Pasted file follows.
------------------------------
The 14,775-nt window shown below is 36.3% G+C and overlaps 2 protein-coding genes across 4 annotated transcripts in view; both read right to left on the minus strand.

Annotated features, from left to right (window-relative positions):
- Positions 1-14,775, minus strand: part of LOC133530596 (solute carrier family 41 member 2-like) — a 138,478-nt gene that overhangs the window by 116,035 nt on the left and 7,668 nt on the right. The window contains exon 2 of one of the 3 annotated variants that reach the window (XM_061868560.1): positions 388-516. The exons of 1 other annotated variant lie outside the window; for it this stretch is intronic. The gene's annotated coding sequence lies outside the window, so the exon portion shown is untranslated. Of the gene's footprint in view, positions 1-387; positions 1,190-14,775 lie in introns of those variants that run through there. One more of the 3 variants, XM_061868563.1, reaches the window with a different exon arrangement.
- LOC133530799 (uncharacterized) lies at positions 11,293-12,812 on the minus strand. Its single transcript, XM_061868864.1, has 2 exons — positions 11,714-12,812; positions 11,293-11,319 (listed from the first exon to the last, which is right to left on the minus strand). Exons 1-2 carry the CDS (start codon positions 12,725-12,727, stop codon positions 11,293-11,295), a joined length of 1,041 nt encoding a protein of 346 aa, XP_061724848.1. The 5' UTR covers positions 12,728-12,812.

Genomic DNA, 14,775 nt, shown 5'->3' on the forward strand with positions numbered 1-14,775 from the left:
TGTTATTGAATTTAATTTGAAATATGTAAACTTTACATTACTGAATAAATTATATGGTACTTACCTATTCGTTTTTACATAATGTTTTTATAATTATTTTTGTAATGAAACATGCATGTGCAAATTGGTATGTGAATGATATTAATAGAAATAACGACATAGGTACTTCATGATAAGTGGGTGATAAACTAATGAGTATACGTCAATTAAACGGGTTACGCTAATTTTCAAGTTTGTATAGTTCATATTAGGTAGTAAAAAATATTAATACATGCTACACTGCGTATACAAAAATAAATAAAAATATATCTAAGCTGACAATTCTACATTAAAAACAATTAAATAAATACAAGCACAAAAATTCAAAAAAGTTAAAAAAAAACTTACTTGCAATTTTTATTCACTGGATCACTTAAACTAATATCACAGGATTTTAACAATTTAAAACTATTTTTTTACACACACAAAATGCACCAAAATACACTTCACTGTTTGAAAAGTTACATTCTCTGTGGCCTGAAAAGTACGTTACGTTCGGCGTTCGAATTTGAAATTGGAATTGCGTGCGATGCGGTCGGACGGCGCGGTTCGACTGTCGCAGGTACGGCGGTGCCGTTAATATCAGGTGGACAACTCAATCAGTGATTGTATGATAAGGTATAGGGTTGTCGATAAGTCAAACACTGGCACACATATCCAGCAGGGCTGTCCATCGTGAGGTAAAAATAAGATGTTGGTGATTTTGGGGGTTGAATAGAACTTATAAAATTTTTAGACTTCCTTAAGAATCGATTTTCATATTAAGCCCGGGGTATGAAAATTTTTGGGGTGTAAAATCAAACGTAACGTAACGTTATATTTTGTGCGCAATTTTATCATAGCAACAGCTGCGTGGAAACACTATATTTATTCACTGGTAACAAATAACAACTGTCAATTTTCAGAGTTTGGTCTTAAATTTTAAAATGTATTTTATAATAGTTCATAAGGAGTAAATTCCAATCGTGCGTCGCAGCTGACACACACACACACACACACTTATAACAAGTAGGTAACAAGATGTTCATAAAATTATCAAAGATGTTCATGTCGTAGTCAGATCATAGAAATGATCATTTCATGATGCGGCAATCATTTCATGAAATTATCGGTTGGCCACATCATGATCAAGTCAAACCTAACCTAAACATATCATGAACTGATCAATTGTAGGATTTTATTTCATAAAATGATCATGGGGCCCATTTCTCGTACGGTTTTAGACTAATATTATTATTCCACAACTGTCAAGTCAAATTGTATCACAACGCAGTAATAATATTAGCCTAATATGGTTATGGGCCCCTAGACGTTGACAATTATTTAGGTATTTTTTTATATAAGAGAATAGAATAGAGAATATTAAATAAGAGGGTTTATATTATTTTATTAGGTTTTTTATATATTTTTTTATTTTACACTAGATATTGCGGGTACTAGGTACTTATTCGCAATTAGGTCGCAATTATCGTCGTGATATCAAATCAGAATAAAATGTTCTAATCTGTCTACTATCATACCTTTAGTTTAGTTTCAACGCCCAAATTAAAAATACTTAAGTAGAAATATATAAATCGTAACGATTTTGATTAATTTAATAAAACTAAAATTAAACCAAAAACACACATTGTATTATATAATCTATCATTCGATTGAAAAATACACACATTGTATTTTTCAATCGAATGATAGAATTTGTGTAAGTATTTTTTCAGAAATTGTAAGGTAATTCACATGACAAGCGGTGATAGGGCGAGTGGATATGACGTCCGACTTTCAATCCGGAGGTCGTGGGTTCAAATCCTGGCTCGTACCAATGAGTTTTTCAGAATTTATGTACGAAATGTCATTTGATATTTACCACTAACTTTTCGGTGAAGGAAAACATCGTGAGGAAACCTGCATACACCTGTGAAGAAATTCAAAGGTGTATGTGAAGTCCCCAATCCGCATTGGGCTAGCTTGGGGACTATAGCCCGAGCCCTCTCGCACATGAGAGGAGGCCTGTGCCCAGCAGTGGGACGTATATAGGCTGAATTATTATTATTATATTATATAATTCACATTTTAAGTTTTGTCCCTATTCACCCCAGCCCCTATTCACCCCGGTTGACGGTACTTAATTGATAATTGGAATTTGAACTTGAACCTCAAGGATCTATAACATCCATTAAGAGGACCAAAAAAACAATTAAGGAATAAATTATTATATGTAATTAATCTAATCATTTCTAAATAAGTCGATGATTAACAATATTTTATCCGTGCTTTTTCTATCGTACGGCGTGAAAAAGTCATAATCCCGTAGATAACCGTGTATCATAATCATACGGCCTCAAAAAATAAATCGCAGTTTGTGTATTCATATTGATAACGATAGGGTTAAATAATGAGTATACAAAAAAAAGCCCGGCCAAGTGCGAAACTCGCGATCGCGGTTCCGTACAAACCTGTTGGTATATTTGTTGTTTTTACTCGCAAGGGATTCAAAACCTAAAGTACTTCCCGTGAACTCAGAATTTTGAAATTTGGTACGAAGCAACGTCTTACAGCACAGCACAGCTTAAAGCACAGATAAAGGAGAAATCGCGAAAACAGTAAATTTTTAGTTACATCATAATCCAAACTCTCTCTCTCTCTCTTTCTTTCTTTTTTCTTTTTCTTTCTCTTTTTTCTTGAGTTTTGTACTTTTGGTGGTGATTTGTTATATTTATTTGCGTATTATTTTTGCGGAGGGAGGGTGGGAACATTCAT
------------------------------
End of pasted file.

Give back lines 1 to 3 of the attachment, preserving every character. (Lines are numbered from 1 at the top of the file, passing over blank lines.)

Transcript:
The 14,775-nt window shown below is 36.3% G+C and overlaps 2 protein-coding genes across 4 annotated transcripts in view; both read right to left on the minus strand.

Annotated features, from left to right (window-relative positions):
- Positions 1-14,775, minus strand: part of LOC133530596 (solute carrier family 41 member 2-like) — a 138,478-nt gene that overhangs the window by 116,035 nt on the left and 7,668 nt on the right. The window contains exon 2 of one of the 3 annotated variants that reach the window (XM_061868560.1): positions 388-516. The exons of 1 other annotated variant lie outside the window; for it this stretch is intronic. The gene's annotated coding sequence lies outside the window, so the exon portion shown is untranslated. Of the gene's footprint in view, positions 1-387; positions 1,190-14,775 lie in introns of those variants that run through there. One more of the 3 variants, XM_061868563.1, reaches the window with a different exon arrangement.